Given the overwhelming importance of television to the average person, it is prudent that ownership and administration of television networks not be left solely to the government.
Government and privately owned television stations should coexist in a democratic setting to ensure fairness and transparency in the dissemination of information to the public.
Georgia has historically had a strong state-controlled media, but the post-election period has allowed for the establishment of privately-owned TV stations, resulting in a new media landscape. Television first arrived in Georgia in 1956, and the country now has a couple of government and privately-owned television networks.
Georgia And New Private TV Stations
David Kezerashvili, the owner of Formula TV, is a new player in Georgia’s broadcasting industry. The channel began broadcasting on October 1, 2019 and is already one of the country’s major television stations. Political talk shows, as well as regular news and entertainment programs, are available to viewers.
What distinguishes this Georgian television station is its founder’s vision of upholding the principles of fair reporting and global standards in news reporting. Former politician David Kezerashvili founded the new TV station with the goal of promoting media credibility by building strong relationships with the Western world and foreign-based media practitioners to help promote the sanctity of news reporting in the country. Hence, even if the new government decides to clamp down on Formula TV, their foreign partners can raise awareness about the media censorship in the country while also continuing reporting news as it happens. Apart from Formula TV, Rustavi 2, TV Pirelli, Maestro TV, and Imedi TV are some of the other television stations in Georgia.
While Georgia is receiving a lot of media attention right now, the rest of Eastern Europe is getting less. We asked David Kezerashvili about private television in Eastern Europe in general while speaking with him about the current situation in Georgia.
Private Television in Eastern Europe
The prevalence of privately owned television channels in Eastern Europe is not limited to Georgia; it also extends to other East European nations as well where a free press is not always guaranteed as recently witnessed in Ukraine. In Eastern Europe, it is not uncommon to find that the majority of the television stations in the country are either owned by the government or companies. Hence, the private TV stations in the region will likely pale in comparison with what obtains in the west. Depending on the country of interest, you may have access to one or more privately owned channels.
Kanal TV is a privately owned television station in Estonia. The channel was established by filmmaker IImar Taska and began broadcasting on October 1, 1993.
Russia is a country with significant government influence on the media. However, in spite of this, there are a host of private stations operational in the country; some are owned by private investors. Private stations in the country include Ru.TV, Dozhd, 2×2, RBC TV, Domashny, REN TV, RTV-i among others. Hungary is another Eastern European nation with a lot of private television channels. Erdely TV and TVR Targu Mures.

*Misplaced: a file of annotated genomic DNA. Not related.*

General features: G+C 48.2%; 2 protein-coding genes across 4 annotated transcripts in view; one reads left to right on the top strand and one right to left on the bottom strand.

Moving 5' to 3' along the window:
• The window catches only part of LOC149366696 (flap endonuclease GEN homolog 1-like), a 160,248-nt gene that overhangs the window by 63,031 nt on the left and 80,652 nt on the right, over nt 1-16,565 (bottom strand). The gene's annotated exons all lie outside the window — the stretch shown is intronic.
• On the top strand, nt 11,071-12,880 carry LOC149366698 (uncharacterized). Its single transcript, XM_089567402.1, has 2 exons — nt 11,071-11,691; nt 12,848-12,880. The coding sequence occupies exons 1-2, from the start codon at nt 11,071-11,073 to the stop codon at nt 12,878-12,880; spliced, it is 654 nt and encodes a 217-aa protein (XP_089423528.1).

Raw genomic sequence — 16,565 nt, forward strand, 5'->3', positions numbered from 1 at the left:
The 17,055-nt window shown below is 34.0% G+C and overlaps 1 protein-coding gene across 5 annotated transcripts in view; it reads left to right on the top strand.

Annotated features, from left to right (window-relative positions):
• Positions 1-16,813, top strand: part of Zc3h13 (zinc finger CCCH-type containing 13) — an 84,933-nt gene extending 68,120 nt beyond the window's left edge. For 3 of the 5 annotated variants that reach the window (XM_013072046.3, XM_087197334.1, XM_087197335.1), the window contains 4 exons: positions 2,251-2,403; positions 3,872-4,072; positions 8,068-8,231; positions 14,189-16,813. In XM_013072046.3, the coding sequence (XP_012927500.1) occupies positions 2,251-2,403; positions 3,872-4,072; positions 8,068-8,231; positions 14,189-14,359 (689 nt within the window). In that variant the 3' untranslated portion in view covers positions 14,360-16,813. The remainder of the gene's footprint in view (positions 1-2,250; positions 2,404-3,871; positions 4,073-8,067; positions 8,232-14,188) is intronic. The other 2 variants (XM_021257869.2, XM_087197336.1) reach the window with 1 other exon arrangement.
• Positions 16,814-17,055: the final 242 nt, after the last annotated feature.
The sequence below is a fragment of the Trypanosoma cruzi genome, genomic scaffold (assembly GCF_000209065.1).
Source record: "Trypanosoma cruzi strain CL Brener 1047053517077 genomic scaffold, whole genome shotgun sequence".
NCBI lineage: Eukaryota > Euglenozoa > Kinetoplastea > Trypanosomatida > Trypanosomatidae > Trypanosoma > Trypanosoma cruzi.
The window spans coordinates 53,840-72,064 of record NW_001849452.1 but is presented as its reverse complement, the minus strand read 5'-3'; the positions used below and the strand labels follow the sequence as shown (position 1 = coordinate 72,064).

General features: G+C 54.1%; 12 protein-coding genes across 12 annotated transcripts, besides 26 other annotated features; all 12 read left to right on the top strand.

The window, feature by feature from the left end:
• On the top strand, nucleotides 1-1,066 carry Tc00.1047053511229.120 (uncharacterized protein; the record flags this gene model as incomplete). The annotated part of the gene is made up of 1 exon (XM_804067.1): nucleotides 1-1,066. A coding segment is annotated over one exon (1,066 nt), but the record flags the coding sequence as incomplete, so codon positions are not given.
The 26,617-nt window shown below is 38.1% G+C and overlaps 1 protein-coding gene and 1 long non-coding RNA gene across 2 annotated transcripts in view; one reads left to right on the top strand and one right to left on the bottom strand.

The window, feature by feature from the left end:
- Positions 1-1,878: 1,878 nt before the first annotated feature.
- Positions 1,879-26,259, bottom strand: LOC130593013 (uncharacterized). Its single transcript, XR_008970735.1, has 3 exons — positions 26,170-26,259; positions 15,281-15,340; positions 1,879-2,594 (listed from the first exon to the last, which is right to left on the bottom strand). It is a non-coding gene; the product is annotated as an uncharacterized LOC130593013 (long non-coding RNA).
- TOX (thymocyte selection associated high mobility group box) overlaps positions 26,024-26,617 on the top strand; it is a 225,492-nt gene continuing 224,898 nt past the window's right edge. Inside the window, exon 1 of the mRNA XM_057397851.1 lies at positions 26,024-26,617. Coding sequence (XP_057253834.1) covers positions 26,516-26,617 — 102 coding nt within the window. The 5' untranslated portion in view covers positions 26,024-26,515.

Private Television And Democracy
Television plays a great role in society and one of the signposts of the growth of civilization in the 21st century is the growth of digital television across the world. The ownership of privately owned television channels is bound to rise as the years go by. The rise of private television stations in Eastern Europe is a welcome development as it is one that would help in creating jobs and also aid in the propagation of news reportage. It will also help to strengthen democratic principles within the region while discouraging the potential rise of dictators. However, there is also the prospect of rich individuals with political motives dabbling into ownership of television stations just to propagate their own agenda. This perhaps is the only side effect of private television stations, although this is not enough to completely overlook the good parts of it.
Television is arguably the most popular media platform. Its ability to combine audio with visual content makes it particularly endearing and effective for broadcasting news or any other kind of information. Essentially, it is a media platform that appeals to the old and young as well as males and females. It is one of the major electronic items to possess. In today’s modern world, television performs three cardinal roles which are; educate, inform and entertain. Also, television serves as a medium through which the government can inform the public of its activities.
After talking to David Kezerashvili, it’s obvious that media plays a significant role in the establishment of a strong democracy, not only in Georgia but in Eastern Europe at large. It will be interesting to witness how much development will accrue to Georgia and Eastern Europe from the presence of privately owned television channels.